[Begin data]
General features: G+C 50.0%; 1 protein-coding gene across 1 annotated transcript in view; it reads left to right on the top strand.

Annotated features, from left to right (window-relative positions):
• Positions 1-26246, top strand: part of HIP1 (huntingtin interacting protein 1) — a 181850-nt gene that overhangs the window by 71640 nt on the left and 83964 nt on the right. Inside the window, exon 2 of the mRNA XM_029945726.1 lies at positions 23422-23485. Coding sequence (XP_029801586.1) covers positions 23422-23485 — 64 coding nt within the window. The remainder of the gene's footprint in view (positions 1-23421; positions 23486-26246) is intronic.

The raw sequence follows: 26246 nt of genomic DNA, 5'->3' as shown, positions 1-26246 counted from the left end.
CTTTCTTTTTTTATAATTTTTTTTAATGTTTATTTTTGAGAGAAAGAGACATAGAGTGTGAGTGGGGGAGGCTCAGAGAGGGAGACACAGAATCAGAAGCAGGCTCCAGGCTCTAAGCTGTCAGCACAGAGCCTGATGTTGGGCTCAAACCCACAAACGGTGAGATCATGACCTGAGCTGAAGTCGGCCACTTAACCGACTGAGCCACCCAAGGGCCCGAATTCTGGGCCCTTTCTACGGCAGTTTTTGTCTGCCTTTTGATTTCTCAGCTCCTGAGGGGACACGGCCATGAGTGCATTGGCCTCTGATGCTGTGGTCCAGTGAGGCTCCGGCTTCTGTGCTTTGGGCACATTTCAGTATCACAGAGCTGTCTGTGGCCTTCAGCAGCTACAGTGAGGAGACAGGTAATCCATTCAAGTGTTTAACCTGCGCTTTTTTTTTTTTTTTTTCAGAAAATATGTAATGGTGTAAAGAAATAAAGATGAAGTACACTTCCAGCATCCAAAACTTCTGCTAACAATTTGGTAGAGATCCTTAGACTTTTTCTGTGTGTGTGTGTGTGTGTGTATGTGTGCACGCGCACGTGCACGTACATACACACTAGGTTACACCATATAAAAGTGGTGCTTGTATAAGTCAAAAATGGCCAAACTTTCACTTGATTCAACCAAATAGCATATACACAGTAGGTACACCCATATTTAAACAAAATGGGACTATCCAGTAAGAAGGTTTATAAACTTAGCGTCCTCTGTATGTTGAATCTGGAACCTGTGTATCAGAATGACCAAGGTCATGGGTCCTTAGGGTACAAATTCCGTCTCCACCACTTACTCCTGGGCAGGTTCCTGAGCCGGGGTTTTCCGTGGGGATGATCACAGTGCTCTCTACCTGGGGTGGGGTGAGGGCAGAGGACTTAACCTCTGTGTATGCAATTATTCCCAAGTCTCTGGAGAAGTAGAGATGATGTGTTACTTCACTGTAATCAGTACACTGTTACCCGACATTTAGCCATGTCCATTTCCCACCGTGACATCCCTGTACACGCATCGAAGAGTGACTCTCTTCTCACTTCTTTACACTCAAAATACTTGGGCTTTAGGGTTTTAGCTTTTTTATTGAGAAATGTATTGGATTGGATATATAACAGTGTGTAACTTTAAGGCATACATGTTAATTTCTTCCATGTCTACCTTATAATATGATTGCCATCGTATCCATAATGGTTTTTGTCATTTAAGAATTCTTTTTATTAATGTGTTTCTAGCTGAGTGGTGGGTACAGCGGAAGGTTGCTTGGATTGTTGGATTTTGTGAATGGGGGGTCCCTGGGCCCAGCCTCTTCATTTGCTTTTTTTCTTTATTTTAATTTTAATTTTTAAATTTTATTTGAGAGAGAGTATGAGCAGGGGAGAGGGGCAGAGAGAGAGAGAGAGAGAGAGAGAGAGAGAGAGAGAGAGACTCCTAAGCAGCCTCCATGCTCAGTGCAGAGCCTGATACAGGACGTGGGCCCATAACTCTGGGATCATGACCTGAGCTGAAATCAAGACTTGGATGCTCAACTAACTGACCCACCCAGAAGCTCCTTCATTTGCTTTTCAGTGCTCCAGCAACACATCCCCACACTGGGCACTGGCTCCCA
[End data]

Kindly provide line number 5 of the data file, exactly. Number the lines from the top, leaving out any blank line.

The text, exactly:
CTTTCTTTTTTTATAATTTTTTTTAATGTTTATTTTTGAGAGAAAGAGACATAGAGTGTGAGTGGGGGAGGCTCAGAGAGGGAGACACAGAATCAGAAGCAGGCTCCAGGCTCTAAGCTGTCAGCACAGAGCCTGATGTTGGGCTCAAACCCACAAACGGTGAGATCATGACCTGAGCTGAAGTCGGCCACTTAACCGACTGAGCCACCCAAGGGCCCGAATTCTGGGCCCTTTCTACGGCAGTTTTTGTCTGCCTTTTGATTTCTCAGCTCCTGAGGGGACACGGCCATGAGTGCATTGGCCTCTGATGCTGTGGTCCAGTGAGGCTCCGGCTTCTGTGCTTTGGGCACATTTCAGTATCACAGAGCTGTCTGTGGCCTTCAGCAGCTACAGTGAGGAGACAGGTAATCCATTCAAGTGTTTAACCTGCGCTTTTTTTTTTTTTTTTTCAGAAAATATGTAATGGTGTAAAGAAATAAAGATGAAGTACACTTCCAGCATCCAAAACTTCTGCTAACAATTTGGTAGAGATCCTTAGACTTTTTCTGTGTGTGTGTGTGTGTGTGTATGTGTGCACGCGCACGTGCACGTACATACACACTAGGTTACACCATATAAAAGTGGTGCTTGTATAAGTCAAAAATGGCCAAACTTTCACTTGATTCAACCAAATAGCATATACACAGTAGGTACACCCATATTTAAACAAAATGGGACTATCCAGTAAGAAGGTTTATAAACTTAGCGTCCTCTGTATGTTGAATCTGGAACCTGTGTATCAGAATGACCAAGGTCATGGGTCCTTAGGGTACAAATTCCGTCTCCACCACTTACTCCTGGGCAGGTTCCTGAGCCGGGGTTTTCCGTGGGGATGATCACAGTGCTCTCTACCTGGGGTGGGGTGAGGGCAGAGGACTTAACCTCTGTGTATGCAATTATTCCCAAGTCTCTGGAGAAGTAGAGATGATGTGTTACTTCACTGTAATCAGTACACTGTTACCCGACATTTAGCCATGTCCATTTCCCACCGTGACATCCCTGTACACGCATCGAAGAGTGACTCTCTTCTCACTTCTTTACACTCAAAATACTTGGGCTTTAGGGTTTTAGCTTTTTTATTGAGAAATGTATTGGATTGGATATATAACAGTGTGTAACTTTAAGGCATACATGTTAATTTCTTCCATGTCTACCTTATAATATGATTGCCATCGTATCCATAATGGTTTTTGTCATTTAAGAATTCTTTTTATTAATGTGTTTCTAGCTGAGTGGTGGGTACAGCGGAAGGTTGCTTGGATTGTTGGATTTTGTGAATGGGGGGTCCCTGGGCCCAGCCTCTTCATTTGCTTTTTTTCTTTATTTTAATTTTAATTTTTAAATTTTATTTGAGAGAGAGTATGAGCAGGGGAGAGGGGCAGAGAGAGAGAGAGAGAGAGAGAGAGAGAGAGAGAGAGAGACTCCTAAGCAGCCTCCATGCTCAGTGCAGAGCCTGATACAGGACGTGGGCCCATAACTCTGGGATCATGACCTGAGCTGAAATCAAGACTTGGATGCTCAACTAACTGACCCACCCAGAAGCTCCTTCATTTGCTTTTCAGTGCTCCAGCAACACATCCCCACACTGGGCACTGGCTCCCA